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Germany

Germany

Wind market surprises with another surge -- Germany passes 20,000 MW

Wind development in Germany in 2006 bucked the downward spiral in annual installations of the two previous years (table). Maintaining its position as the second largest wind market in the world behind the US, Germany installed 1208 turbines with a combined capacity of 2233 MW, compared with 1808 MW in 2005 and 2037 MW in 2004. The 2645 MW achieved in 2003 remains a global national record. By end 2006, wind power capacity in Germany stood at 20,622 MW, reports the federal wind energy association Bundesverband Windenergie (BWE), not far from double that of any other country.

Germany's continuing wind market is based on long term purchase prices fixed by government, streamlined permitting laws, and two state support programs providing favourable financing of wind projects: the environmental protection and energy saving program under the post-war European Recovery Program (ERP) and the environmental protection program run by KfW, the bank in charge of state development aid. Both programs provide long term credit for wind projects, typically up to 20 years, at favourable interest rates. The loans are made available by KfW through local savings banks.

Interest rates under the ERP program are available for 50% of project costs and are fixed for up to ten years. The rate currently varies from 3.96% to 6.92%, well towards the lower end of commercial capital market rates. The loan term is up to 20 years in eastern Germany and up to 15 years in western Germany. Under the KfW program, which provides loans for up to 75% of eligible costs, typically up to EUR 10 million per project, the interest rate lies in a range of 4.49-7.54%. Again, the interest rate is fixed for ten years for a 20 year loan.

Last year more than 50% of the new wind capacity, just over 1226 MW, was installed across the three leading wind states: eastern Germany's Brandenburg installed 507 MW, Lower Saxony 378 MW and Saxony Anhalt 340 MW (map). Lower Saxony, with a total capacity of 5283 MW, remains way ahead of its nearest rival, Brandenburg, with 3128 MW by the end of 2006.

Enercon just managed to fend of its Danish rival Vestas to again reign as top wind turbine supplier in its home country, though its market share dropped 38.4% from 41.7% in 2005. Together, the two firms took 73% of the 2006 market, reports Deutsches Wind-Energie Institut. Even with a slight decline in market share, Enercon's 875 MW installed last year was 100 MW up on 2005. Vestas significantly increased its share, up from 26.8% in 2005 to 34.6% in 2006. The nearest rivals are Repower, GE Energy, Nordex and Siemens in that order, although none have yet to secure a double digit percentage share (table). Among these companies, Repower and Siemens increased their market shares slightly, while GE and Nordex both lost out.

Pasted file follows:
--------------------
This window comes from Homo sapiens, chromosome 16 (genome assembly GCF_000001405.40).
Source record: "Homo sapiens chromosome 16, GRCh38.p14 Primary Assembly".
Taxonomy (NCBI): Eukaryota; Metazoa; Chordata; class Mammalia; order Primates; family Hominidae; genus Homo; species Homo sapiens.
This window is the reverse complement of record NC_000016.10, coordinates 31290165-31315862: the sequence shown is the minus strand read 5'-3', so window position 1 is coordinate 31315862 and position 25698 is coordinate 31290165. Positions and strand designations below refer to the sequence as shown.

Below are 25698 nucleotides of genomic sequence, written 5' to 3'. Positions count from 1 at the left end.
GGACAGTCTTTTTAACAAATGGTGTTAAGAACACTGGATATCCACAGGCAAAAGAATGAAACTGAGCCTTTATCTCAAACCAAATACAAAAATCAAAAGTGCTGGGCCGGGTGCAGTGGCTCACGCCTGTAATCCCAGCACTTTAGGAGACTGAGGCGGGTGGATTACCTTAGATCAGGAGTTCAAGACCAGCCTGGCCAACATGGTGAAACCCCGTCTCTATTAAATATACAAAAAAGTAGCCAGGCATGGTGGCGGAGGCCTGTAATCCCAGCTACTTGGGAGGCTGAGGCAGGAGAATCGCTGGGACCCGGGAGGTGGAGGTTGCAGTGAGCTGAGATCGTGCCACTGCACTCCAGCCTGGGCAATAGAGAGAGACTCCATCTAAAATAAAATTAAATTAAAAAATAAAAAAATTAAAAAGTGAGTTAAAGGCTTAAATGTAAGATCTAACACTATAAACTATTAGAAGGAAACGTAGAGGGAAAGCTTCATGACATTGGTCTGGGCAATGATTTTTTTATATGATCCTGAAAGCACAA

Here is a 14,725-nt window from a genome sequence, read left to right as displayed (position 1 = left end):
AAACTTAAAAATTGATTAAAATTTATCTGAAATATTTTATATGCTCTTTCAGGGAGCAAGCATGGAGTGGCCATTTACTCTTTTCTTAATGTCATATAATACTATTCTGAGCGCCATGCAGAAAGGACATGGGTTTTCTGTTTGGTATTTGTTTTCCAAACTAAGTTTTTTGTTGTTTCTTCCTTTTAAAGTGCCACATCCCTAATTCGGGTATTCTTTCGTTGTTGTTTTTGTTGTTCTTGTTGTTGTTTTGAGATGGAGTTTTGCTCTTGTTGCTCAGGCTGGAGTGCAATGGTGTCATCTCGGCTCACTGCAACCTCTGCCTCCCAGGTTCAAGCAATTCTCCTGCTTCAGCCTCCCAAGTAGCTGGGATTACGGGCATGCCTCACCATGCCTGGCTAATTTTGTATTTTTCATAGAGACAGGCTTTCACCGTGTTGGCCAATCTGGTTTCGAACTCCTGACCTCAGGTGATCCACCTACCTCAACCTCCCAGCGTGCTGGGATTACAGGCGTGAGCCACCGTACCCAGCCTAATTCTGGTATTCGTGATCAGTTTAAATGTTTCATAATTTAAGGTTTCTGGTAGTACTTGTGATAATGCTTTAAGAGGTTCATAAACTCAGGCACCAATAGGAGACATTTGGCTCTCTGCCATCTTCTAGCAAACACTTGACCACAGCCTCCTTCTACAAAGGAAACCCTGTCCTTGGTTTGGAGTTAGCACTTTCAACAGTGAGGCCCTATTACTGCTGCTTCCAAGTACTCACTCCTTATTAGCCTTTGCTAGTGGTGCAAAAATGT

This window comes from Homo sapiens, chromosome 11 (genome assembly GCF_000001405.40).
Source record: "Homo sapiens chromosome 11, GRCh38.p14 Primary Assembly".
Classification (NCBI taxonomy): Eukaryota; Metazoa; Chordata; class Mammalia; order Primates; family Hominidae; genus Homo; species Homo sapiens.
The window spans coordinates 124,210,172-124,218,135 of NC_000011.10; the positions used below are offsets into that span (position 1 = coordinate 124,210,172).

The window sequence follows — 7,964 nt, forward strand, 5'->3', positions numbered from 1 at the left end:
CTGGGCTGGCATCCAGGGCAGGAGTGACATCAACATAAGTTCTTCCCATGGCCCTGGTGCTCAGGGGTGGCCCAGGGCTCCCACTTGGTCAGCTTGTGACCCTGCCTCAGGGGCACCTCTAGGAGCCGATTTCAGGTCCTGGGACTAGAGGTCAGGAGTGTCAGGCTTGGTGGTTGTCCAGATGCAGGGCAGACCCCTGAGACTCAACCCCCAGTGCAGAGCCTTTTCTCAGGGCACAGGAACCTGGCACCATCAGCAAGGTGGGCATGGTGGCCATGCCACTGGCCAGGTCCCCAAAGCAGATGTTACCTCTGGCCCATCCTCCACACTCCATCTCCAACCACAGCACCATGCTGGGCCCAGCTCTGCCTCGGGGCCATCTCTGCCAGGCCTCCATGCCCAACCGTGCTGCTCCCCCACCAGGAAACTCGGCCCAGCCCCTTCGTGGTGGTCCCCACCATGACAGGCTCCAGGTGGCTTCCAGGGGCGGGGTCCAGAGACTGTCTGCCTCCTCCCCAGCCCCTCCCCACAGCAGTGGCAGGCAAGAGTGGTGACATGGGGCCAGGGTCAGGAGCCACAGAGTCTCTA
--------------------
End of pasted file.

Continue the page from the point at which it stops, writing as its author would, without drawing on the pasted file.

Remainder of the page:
For 2007 and 2008, wind development action is expected to be concentrated offshore, says Thorsten Herdan of engineering association VDMA. BWE says for onshore wind there needs to be an improvement in market conditions for repowering old projects with new turbines. Modern turbines can extract three times the energy of older turbines from the same area, points out BWE's Peter Ahmels. In 2006, 79 old turbines totalling 26.19 MW were replaced by 55 turbines totalling 136.4 MW, according to DEWI.

"Germany is well on course to achieving the European Union's 12.5% target for renewables' contribution to electricity consumption by 2010," says Ahmels. Indeed, even with weak winds in the first six months of the year, wind power generated 30.6 TWh of output, equivalent to 5.7% of Germany's electricity needs. In all, renewable energy supplied 11.6% of the country's electricity, so significant repowering of older wind turbines could see the EU target easily achieved, he notes.

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